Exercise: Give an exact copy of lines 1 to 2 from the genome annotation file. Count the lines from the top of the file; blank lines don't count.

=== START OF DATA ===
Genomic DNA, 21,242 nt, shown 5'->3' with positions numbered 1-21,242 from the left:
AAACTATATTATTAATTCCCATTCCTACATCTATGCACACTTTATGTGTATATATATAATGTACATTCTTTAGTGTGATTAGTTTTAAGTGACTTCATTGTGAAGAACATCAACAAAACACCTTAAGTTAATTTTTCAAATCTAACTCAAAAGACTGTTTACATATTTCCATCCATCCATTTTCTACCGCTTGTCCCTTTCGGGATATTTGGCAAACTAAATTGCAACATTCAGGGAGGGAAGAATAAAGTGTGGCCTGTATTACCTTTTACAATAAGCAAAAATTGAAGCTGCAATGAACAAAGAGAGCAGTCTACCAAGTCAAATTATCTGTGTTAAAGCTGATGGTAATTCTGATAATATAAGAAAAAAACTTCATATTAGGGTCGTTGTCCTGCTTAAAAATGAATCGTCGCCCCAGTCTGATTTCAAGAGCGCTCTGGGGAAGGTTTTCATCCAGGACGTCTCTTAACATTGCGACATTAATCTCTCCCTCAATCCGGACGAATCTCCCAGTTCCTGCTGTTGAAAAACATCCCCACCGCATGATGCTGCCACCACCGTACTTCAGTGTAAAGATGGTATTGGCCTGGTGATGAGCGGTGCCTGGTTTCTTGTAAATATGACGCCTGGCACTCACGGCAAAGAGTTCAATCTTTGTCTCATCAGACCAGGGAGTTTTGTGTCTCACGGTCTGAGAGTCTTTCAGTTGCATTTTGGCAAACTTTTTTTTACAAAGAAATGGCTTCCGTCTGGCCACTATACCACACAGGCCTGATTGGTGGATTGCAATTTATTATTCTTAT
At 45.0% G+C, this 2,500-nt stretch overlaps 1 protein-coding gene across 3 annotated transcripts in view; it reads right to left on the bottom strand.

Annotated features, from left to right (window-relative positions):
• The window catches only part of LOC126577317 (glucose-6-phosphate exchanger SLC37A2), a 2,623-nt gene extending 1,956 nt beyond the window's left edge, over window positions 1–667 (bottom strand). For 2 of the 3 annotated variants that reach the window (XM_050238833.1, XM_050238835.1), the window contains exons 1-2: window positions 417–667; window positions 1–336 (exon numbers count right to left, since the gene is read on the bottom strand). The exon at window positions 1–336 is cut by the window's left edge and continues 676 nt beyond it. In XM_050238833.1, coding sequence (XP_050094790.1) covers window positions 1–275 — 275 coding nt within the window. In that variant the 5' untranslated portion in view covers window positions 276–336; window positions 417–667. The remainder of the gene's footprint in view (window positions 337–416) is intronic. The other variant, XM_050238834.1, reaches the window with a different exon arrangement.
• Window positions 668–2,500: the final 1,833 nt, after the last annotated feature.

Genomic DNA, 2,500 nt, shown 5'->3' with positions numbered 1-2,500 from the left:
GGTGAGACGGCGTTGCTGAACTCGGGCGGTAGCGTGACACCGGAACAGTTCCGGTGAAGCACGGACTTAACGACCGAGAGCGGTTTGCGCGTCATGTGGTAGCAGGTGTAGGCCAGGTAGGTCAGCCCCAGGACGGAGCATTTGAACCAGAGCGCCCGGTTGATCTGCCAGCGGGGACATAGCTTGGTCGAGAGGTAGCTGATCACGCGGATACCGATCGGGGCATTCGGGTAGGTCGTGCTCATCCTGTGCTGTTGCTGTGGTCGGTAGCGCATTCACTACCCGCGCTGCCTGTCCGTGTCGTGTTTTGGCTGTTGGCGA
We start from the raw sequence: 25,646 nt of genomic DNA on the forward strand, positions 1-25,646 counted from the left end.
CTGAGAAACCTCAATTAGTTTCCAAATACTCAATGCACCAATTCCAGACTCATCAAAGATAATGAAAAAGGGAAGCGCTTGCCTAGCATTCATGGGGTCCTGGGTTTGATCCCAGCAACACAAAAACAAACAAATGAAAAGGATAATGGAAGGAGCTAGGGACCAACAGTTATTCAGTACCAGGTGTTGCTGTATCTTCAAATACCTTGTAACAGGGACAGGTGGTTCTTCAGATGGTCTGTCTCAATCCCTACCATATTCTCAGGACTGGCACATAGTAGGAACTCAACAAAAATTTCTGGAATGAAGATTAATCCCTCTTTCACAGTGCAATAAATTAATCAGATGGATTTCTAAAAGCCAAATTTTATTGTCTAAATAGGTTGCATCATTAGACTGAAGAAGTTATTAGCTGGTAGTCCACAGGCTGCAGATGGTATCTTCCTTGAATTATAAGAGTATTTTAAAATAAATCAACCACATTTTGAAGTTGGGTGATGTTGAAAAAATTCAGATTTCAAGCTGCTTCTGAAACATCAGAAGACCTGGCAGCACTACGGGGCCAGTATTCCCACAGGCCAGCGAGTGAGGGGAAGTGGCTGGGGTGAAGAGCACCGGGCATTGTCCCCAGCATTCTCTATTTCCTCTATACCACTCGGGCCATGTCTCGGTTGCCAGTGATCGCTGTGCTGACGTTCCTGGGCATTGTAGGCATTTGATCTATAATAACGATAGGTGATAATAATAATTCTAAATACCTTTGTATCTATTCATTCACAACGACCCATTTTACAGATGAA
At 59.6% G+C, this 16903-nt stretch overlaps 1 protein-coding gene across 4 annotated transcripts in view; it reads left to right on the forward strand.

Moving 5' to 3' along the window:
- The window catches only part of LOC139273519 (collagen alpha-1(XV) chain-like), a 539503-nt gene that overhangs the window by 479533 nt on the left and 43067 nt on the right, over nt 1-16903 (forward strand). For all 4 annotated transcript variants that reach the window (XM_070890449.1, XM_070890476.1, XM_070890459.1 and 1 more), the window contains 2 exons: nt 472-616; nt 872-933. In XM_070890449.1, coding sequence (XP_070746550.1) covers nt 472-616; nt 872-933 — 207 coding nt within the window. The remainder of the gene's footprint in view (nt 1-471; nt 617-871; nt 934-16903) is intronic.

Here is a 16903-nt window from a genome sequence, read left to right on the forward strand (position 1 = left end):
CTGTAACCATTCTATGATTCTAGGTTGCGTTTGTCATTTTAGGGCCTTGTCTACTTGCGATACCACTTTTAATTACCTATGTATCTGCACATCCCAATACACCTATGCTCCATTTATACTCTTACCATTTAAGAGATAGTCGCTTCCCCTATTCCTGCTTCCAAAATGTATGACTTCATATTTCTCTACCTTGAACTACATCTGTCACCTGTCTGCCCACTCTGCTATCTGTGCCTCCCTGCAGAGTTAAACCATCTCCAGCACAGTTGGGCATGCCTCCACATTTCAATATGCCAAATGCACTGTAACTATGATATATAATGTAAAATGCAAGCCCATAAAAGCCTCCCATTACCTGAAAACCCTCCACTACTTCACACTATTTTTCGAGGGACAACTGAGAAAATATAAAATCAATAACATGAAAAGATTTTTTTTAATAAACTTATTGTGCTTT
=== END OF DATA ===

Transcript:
Genomic DNA, 21,242 nt, shown 5'->3' with positions numbered 1-21,242 from the left:
AAACTATATTATTAATTCCCATTCCTACATCTATGCACACTTTATGTGTATATATATAATGTACATTCTTTAGTGTGATTAGTTTTAAGTGACTTCATTGTGAAGAACATCAACAAAACACCTTAAGTTAATTTTTCAAATCTAACTCAAAAGACTGTTTACATATTTCCATCCATCCATTTTCTACCGCTTGTCCCTTTCGGGATATTTGGCAAACTAAATTGCAACATTCAGGGAGGGAAGAATAAAGTGTGGCCTGTATTACCTTTTACAATAAGCAAAAATTGAAGCTGCAATGAACAAAGAGAGCAGTCTACCAAGTCAAATTATCTGTGTTAAAGCTGATGGTAATTCTGATAATATAAGAAAAAAACTTCATATTAGGGTCGTTGTCCTGCTTAAAAATGAATCGTCGCCCCAGTCTGATTTCAAGAGCGCTCTGGGGAAGGTTTTCATCCAGGACGTCTCTTAACATTGCGACATTAATCTCTCCCTCAATCCGGACGAATCTCCCAGTTCCTGCTGTTGAAAAACATCCCCACCGCATGATGCTGCCACCACCGTACTTCAGTGTAAAGATGGTATTGGCCTGGTGATGAGCGGTGCCTGGTTTCTTGTAAATATGACGCCTGGCACTCACGGCAAAGAGTTCAATCTTTGTCTCATCAGACCAGGGAGTTTTGTGTCTCACGGTCTGAGAGTCTTTCAGTTGCATTTTGGCAAACTTTTTTTTACAAAGAAATGGCTTCCGTCTGGCCACTATACCACACAGGCCTGATTGGTGGATTGCAATTTATTATTCTTAT